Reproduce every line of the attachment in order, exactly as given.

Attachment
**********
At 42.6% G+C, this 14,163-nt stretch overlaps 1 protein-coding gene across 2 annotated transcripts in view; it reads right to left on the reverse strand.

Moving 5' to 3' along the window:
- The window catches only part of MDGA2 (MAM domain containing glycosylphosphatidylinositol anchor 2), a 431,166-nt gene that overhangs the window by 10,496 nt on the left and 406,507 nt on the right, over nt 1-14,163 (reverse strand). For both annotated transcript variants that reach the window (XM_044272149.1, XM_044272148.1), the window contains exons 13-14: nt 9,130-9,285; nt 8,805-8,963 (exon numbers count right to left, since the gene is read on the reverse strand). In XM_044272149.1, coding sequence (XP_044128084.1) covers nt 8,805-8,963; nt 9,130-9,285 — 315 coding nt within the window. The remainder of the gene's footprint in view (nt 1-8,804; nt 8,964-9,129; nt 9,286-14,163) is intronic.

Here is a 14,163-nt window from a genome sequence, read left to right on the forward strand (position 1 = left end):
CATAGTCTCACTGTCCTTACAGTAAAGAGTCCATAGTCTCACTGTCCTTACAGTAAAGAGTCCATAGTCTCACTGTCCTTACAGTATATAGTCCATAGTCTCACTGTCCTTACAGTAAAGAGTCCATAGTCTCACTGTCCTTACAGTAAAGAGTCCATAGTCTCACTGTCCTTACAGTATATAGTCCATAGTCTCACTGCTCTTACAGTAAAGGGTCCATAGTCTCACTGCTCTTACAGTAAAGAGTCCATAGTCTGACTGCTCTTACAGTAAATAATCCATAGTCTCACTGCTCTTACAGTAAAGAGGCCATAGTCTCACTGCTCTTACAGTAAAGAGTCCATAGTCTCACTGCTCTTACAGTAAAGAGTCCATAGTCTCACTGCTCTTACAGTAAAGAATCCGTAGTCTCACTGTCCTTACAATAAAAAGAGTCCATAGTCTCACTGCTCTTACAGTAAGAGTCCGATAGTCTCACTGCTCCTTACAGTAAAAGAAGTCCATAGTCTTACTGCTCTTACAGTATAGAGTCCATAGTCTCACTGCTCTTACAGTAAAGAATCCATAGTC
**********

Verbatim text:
At 42.6% G+C, this 14,163-nt stretch overlaps 1 protein-coding gene across 2 annotated transcripts in view; it reads right to left on the reverse strand.

Moving 5' to 3' along the window:
- The window catches only part of MDGA2 (MAM domain containing glycosylphosphatidylinositol anchor 2), a 431,166-nt gene that overhangs the window by 10,496 nt on the left and 406,507 nt on the right, over nt 1-14,163 (reverse strand). For both annotated transcript variants that reach the window (XM_044272149.1, XM_044272148.1), the window contains exons 13-14: nt 9,130-9,285; nt 8,805-8,963 (exon numbers count right to left, since the gene is read on the reverse strand). In XM_044272149.1, coding sequence (XP_044128084.1) covers nt 8,805-8,963; nt 9,130-9,285 — 315 coding nt within the window. The remainder of the gene's footprint in view (nt 1-8,804; nt 8,964-9,129; nt 9,286-14,163) is intronic.

Here is a 14,163-nt window from a genome sequence, read left to right on the forward strand (position 1 = left end):
CATAGTCTCACTGTCCTTACAGTAAAGAGTCCATAGTCTCACTGTCCTTACAGTAAAGAGTCCATAGTCTCACTGTCCTTACAGTATATAGTCCATAGTCTCACTGTCCTTACAGTAAAGAGTCCATAGTCTCACTGTCCTTACAGTAAAGAGTCCATAGTCTCACTGTCCTTACAGTATATAGTCCATAGTCTCACTGCTCTTACAGTAAAGGGTCCATAGTCTCACTGCTCTTACAGTAAAGAGTCCATAGTCTGACTGCTCTTACAGTAAATAATCCATAGTCTCACTGCTCTTACAGTAAAGAGGCCATAGTCTCACTGCTCTTACAGTAAAGAGTCCATAGTCTCACTGCTCTTACAGTAAAGAGTCCATAGTCTCACTGCTCTTACAGTAAAGAATCCGTAGTCTCACTGTCCTTACAATAAAAAGAGTCCATAGTCTCACTGCTCTTACAGTAAGAGTCCGATAGTCTCACTGCTCCTTACAGTAAAAGAAGTCCATAGTCTTACTGCTCTTACAGTATAGAGTCCATAGTCTCACTGCTCTTACAGTAAAGAATCCATAGTC